Jamie Anderson Grateful Warrior

Double Olympic Gold Medalist Jamie Anderson has her eyes set on grateful living, giving back to the world, and winter sports.

by MEREDITH OGILVIE-THOMPSON
Photos by POBY Stylist JOHN MARTINEZ
Hair & Makeup ERIC LEONARDOS

Entrepreneur, writer, filmmaker, climate advocate and philanthropist might not be the first things that spring to mind when one thinks of Jamie Anderson. But scratch the surface of most champion athletes – in this case, a two-time Olympic gold medalist and the most decorated woman in X Games history who twice finished first overall for slope-style in the World Cup – and you’ll likely find their focus and commitment does not begin and end with their sport of choice.  Raised alongside her seven brothers and sisters in the mountain town of South Lake Tahoe, Anderson’s ascent to the podium is a story of community and family and scrappy hard work. From Nikki Warren, the gymnastics teacher who got her onto a local team and kitted her out with hand-me-downs to selling golf balls on the side of the road and working for her mother’s lawn care business, Anderson was inspired to strive from an early age.

Jamie Anderson PHOTO SHOOT
Vest &; Leg Warmers M.Miller , Swim Suit Maaji, Necklace Double Diamond Jewelry, Ring Double Diamond Jewelry, Boots UGG, Scarf QASMYR

“I made a resume when I was ten to try and raise money for me and my sisters Stacie and Joanie,” Anderson says, referring to her two older sisters with whom she is particularly close. “We were the three blondies and got sponsored really young and won all the events at our first nationals.”  By the time she was thirteen, Anderson knew she could turn professional and travel the world, despite the fact snowboarding was not yet an Olympic sport and, more importantly, that she had neither a credit card nor a sponsor.

Jamie Anderson Photo Shoot Mammoth Mountain
Jamie Anderson Photo Shoot Mammoth Mountain Bag from Sierra Design Studios

“I have a journal from 2005 when I was 15 at one of my first events,” Anderson recalls. “I was homesick and sad and broke. I was afraid and felt so alone and I would call my sister Joanie for support.” Anderson would go on to place third on the World Tour that year, and in 2006 became the youngest Winter X Games medalist, edging out Shaun White by a matter of days. By 2008, she was crowned World Tour champion and making a six-figure salary.

“When I first started learning about the environment in my late teens, I felt super overwhelmed with everything. I realized I was just as much a problem as everyone else”

While still very much focused on snowboarding with hopes to compete in the 2022 Beijing Olympics as long as she is “healthy and happy” (which is likely as Anderson is both a yoga and meditation devotee) – these days Anderson is equally focused on giving back. She launched the Jamie Anderson Foundation in 2013 as a way to support young athletes and inspire them to be community and environmental leaders. To date, she has sponsored more than thirty kids with equipment, clothing, season passes and financial aid so they can travel to the USASA national competitions. Like many winter sports professionals, Anderson is concerned about climate change and sees this next generation as a critical front-line. By introducing them to winter sports and providing them access to the mountains, she believes they will naturally be guided to care about the environment and participate in a social movement.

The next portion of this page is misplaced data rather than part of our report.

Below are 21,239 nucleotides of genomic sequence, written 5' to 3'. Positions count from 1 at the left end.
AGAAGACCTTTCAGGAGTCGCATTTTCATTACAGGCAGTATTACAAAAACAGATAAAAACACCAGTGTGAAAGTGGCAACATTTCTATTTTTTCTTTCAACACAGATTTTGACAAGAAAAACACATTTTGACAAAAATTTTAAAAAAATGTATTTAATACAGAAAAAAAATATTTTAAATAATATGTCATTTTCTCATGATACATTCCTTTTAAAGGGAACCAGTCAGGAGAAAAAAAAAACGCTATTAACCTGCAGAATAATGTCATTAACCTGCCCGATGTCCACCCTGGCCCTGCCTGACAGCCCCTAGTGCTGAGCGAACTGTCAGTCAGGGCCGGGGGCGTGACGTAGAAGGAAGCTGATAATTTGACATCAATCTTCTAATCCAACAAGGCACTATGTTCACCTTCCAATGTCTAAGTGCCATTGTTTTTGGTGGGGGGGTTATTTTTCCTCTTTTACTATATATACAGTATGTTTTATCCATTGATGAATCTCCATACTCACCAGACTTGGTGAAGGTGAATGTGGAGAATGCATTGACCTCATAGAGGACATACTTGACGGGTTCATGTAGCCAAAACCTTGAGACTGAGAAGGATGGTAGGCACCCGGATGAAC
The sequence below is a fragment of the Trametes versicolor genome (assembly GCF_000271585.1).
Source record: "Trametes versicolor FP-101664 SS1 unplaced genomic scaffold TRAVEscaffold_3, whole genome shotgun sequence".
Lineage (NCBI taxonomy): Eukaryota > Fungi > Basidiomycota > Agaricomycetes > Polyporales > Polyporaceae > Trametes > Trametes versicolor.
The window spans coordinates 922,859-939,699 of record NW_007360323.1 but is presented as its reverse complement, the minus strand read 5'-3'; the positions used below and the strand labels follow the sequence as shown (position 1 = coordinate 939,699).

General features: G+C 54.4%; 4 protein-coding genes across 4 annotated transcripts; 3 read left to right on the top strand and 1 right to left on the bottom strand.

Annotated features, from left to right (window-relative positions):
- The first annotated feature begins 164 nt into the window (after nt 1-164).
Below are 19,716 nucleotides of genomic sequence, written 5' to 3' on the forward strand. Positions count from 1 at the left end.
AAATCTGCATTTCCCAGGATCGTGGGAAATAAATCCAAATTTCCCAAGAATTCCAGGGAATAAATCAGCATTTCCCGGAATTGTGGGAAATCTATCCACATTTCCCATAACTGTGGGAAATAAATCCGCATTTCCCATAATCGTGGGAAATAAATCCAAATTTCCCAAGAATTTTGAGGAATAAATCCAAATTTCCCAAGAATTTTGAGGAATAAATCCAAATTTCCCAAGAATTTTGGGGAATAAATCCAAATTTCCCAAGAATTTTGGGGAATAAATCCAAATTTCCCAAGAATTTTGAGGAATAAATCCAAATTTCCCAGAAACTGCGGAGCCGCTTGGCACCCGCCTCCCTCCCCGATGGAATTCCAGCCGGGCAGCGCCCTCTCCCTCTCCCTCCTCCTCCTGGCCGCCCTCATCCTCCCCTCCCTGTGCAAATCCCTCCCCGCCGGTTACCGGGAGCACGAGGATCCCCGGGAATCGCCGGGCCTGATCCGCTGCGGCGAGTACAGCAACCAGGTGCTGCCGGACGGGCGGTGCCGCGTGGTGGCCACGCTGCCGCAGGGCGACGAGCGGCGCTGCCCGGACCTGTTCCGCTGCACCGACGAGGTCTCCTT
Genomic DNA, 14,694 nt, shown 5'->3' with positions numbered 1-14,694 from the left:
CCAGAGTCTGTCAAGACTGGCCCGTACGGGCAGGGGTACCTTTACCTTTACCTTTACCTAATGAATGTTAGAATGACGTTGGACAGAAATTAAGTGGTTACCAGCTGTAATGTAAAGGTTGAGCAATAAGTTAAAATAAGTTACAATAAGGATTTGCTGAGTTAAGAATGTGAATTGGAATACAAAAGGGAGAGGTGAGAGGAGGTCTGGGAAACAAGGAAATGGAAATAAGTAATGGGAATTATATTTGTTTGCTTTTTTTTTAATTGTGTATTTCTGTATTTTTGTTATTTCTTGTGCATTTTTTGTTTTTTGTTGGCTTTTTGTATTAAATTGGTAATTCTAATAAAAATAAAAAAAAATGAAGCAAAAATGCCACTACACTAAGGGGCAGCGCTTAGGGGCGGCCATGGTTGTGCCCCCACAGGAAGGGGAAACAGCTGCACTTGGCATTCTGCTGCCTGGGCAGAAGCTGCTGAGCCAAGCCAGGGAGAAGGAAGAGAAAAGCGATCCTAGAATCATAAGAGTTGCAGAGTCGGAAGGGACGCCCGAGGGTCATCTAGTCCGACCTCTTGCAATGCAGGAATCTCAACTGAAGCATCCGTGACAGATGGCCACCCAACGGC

“When I first started learning about the environment in my late teens, I felt super overwhelmed with everything. I realized I was just as much a problem as everyone else,” she says. “While we’re all responsible, I believe little things can make a difference. Nature is abundant.”

In addition to being an ambassador for Protect Our Winters (PoW), Anderson recently ventured into filmmaking with a short she hopes will inspire people to work together to make positive changes. Titled “Hypocrite”, the film shines a spotlight on her career, travel, and the ways she, like many of us, has contributed to this existential threat – that despite being an activist, she has also been part of the problem.

Anderson’s desire to bring people together to solve problems and make things better is a driver for pretty much everything she does. Speak with her for even a short time and her almost pathological need to connect and help others to heal bubbles to the surface, from references to wellness retreats and wanting to work together with her sisters – one is now a health practitioner, and the other specializes in acupuncture and Chinese medicine. Even her investments in real estate seem to have a higher purpose.

“I have a property in Whistler, as well as places in Tahoe and Colorado, which I’d eventually like to use to bring people together,” Anderson says. “I’d like to bring my teachers to enlighten people to achieve more vitality and connect more consciously. I think about the future a lot. We’re living in a crazy era, and I want to work more to give back.

Jamie Anderson Photo Shoot
Swimsuit: Maji, Vest: M. Miller, Necklace & Earrings: Double Diamond Jewelry

“It’s important to have people around you to have faith. I’ve been humbled so many times and had to persevere through difficult days. I’d like to be a light that can positively influence people around me.”

“When I first started learning about the environment in my late teens, I felt super overwhelmed with everything. I realized I was just as much a problem as everyone else”

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